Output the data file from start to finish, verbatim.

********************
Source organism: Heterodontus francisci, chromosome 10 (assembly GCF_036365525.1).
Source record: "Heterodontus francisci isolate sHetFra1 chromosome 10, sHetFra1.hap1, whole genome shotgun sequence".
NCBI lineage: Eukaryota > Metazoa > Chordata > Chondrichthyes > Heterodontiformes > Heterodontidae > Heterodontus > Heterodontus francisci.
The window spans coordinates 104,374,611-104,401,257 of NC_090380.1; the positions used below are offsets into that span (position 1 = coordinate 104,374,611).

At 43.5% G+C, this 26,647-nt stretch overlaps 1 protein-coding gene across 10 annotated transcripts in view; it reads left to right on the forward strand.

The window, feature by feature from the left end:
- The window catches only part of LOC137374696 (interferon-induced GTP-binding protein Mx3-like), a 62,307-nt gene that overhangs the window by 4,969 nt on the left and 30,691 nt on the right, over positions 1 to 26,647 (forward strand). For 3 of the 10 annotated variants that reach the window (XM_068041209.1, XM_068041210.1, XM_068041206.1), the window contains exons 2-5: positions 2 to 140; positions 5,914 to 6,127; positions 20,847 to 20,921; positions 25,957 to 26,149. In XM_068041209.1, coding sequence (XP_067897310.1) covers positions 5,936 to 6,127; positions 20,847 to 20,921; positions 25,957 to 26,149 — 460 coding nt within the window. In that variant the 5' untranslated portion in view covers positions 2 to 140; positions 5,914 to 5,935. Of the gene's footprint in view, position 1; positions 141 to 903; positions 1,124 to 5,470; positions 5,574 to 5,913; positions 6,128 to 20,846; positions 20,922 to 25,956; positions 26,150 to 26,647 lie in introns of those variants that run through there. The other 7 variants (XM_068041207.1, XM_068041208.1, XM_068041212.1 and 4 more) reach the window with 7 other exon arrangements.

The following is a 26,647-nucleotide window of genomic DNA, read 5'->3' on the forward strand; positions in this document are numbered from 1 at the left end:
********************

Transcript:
Source organism: Heterodontus francisci, chromosome 10 (assembly GCF_036365525.1).
Source record: "Heterodontus francisci isolate sHetFra1 chromosome 10, sHetFra1.hap1, whole genome shotgun sequence".
NCBI lineage: Eukaryota > Metazoa > Chordata > Chondrichthyes > Heterodontiformes > Heterodontidae > Heterodontus > Heterodontus francisci.
The window spans coordinates 104,374,611-104,401,257 of NC_090380.1; the positions used below are offsets into that span (position 1 = coordinate 104,374,611).

At 43.5% G+C, this 26,647-nt stretch overlaps 1 protein-coding gene across 10 annotated transcripts in view; it reads left to right on the forward strand.

The window, feature by feature from the left end:
- The window catches only part of LOC137374696 (interferon-induced GTP-binding protein Mx3-like), a 62,307-nt gene that overhangs the window by 4,969 nt on the left and 30,691 nt on the right, over positions 1 to 26,647 (forward strand). For 3 of the 10 annotated variants that reach the window (XM_068041209.1, XM_068041210.1, XM_068041206.1), the window contains exons 2-5: positions 2 to 140; positions 5,914 to 6,127; positions 20,847 to 20,921; positions 25,957 to 26,149. In XM_068041209.1, coding sequence (XP_067897310.1) covers positions 5,936 to 6,127; positions 20,847 to 20,921; positions 25,957 to 26,149 — 460 coding nt within the window. In that variant the 5' untranslated portion in view covers positions 2 to 140; positions 5,914 to 5,935. Of the gene's footprint in view, position 1; positions 141 to 903; positions 1,124 to 5,470; positions 5,574 to 5,913; positions 6,128 to 20,846; positions 20,922 to 25,956; positions 26,150 to 26,647 lie in introns of those variants that run through there. The other 7 variants (XM_068041207.1, XM_068041208.1, XM_068041212.1 and 4 more) reach the window with 7 other exon arrangements.

The following is a 26,647-nucleotide window of genomic DNA, read 5'->3' on the forward strand; positions in this document are numbered from 1 at the left end: